Centre for Decision Research and Experimental Economics

CeDEx 2019-03: When a Nudge Backfires:Using Observation with Social and Economic Incentives to Promote Pro-Social Behavior


Both theory and recent empirical evidence on nudging suggest that observability of behavior acts as an instrument for promoting (discouraging) pro-social (anti-social) behavior. Our study questions the universality of these claims. We employ a novel four-party setup to disentangle the roles that the relevant observational mechanisms play in affecting pro-/antisocial behavior. We systematically vary the observability of one's actions by others as well as the (non-)monetary relationship between observer and observee. Observability involving economic incentives crowds-out anti-social behavior in favor of more pro-social behavior. Surprisingly, observation without economic consequences fails to achieve any aggregate pro-social effect, and if anything it backfires. In additional experiments we confirm that this backfiring effect is driven by inequity concerns. We propose and successfully test a solution: increasing the focus on the underlying social norms.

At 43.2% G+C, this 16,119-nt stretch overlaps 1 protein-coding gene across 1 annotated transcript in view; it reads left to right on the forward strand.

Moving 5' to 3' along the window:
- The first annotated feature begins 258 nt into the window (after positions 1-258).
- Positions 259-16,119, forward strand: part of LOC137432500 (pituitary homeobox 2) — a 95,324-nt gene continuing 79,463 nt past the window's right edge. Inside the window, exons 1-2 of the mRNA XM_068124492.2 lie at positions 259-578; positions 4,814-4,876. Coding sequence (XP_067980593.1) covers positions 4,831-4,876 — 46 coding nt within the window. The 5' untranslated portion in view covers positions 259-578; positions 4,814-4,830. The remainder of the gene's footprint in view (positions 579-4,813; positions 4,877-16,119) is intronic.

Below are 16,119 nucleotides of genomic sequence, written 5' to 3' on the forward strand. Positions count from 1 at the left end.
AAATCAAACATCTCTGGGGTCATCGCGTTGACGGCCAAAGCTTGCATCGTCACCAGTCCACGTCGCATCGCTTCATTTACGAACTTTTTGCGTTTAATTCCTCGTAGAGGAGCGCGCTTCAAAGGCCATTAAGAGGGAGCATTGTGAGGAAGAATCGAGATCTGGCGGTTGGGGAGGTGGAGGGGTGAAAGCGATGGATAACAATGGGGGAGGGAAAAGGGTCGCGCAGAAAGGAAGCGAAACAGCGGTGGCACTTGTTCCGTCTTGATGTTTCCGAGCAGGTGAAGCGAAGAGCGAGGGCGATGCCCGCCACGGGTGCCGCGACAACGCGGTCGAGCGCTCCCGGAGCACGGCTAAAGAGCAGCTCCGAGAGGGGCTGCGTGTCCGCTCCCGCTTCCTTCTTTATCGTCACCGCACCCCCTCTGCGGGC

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Gary Bolton, Eugen Dimant and Ulrich Schmidt


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Posted on Monday 29th April 2019

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